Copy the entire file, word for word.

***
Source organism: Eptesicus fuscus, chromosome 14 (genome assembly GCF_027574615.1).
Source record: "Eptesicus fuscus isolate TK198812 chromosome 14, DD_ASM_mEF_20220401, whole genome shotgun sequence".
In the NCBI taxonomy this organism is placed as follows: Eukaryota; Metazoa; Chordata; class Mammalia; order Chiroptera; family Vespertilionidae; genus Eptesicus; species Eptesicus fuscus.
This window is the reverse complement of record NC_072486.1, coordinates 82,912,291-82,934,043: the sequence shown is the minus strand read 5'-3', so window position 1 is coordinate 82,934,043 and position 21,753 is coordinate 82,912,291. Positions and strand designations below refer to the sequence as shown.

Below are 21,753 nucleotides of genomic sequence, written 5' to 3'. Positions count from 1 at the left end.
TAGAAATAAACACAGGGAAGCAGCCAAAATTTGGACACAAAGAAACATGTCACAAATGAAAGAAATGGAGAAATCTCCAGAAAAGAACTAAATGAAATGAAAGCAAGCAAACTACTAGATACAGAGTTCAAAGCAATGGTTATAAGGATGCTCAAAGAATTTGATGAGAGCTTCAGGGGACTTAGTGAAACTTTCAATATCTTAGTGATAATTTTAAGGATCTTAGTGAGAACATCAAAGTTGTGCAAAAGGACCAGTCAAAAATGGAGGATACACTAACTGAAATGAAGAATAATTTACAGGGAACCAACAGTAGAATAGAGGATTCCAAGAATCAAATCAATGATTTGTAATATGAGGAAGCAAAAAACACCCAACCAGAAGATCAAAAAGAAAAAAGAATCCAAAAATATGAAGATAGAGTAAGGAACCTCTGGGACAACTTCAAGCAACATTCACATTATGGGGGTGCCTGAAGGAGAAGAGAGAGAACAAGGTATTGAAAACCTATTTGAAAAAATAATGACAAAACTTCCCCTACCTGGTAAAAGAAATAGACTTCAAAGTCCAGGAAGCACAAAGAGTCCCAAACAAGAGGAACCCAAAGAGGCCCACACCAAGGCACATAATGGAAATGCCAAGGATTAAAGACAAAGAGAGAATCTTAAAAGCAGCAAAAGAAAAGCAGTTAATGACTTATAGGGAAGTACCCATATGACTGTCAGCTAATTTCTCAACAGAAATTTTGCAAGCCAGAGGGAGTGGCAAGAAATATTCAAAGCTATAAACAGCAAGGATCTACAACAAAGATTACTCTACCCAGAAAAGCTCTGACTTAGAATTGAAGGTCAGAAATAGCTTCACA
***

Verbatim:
Source organism: Eptesicus fuscus, chromosome 14 (genome assembly GCF_027574615.1).
Source record: "Eptesicus fuscus isolate TK198812 chromosome 14, DD_ASM_mEF_20220401, whole genome shotgun sequence".
In the NCBI taxonomy this organism is placed as follows: Eukaryota; Metazoa; Chordata; class Mammalia; order Chiroptera; family Vespertilionidae; genus Eptesicus; species Eptesicus fuscus.
This window is the reverse complement of record NC_072486.1, coordinates 82,912,291-82,934,043: the sequence shown is the minus strand read 5'-3', so window position 1 is coordinate 82,934,043 and position 21,753 is coordinate 82,912,291. Positions and strand designations below refer to the sequence as shown.

Below are 21,753 nucleotides of genomic sequence, written 5' to 3'. Positions count from 1 at the left end.
TAGAAATAAACACAGGGAAGCAGCCAAAATTTGGACACAAAGAAACATGTCACAAATGAAAGAAATGGAGAAATCTCCAGAAAAGAACTAAATGAAATGAAAGCAAGCAAACTACTAGATACAGAGTTCAAAGCAATGGTTATAAGGATGCTCAAAGAATTTGATGAGAGCTTCAGGGGACTTAGTGAAACTTTCAATATCTTAGTGATAATTTTAAGGATCTTAGTGAGAACATCAAAGTTGTGCAAAAGGACCAGTCAAAAATGGAGGATACACTAACTGAAATGAAGAATAATTTACAGGGAACCAACAGTAGAATAGAGGATTCCAAGAATCAAATCAATGATTTGTAATATGAGGAAGCAAAAAACACCCAACCAGAAGATCAAAAAGAAAAAAGAATCCAAAAATATGAAGATAGAGTAAGGAACCTCTGGGACAACTTCAAGCAACATTCACATTATGGGGGTGCCTGAAGGAGAAGAGAGAGAACAAGGTATTGAAAACCTATTTGAAAAAATAATGACAAAACTTCCCCTACCTGGTAAAAGAAATAGACTTCAAAGTCCAGGAAGCACAAAGAGTCCCAAACAAGAGGAACCCAAAGAGGCCCACACCAAGGCACATAATGGAAATGCCAAGGATTAAAGACAAAGAGAGAATCTTAAAAGCAGCAAAAGAAAAGCAGTTAATGACTTATAGGGAAGTACCCATATGACTGTCAGCTAATTTCTCAACAGAAATTTTGCAAGCCAGAGGGAGTGGCAAGAAATATTCAAAGCTATAAACAGCAAGGATCTACAACAAAGATTACTCTACCCAGAAAAGCTCTGACTTAGAATTGAAGGTCAGAAATAGCTTCACA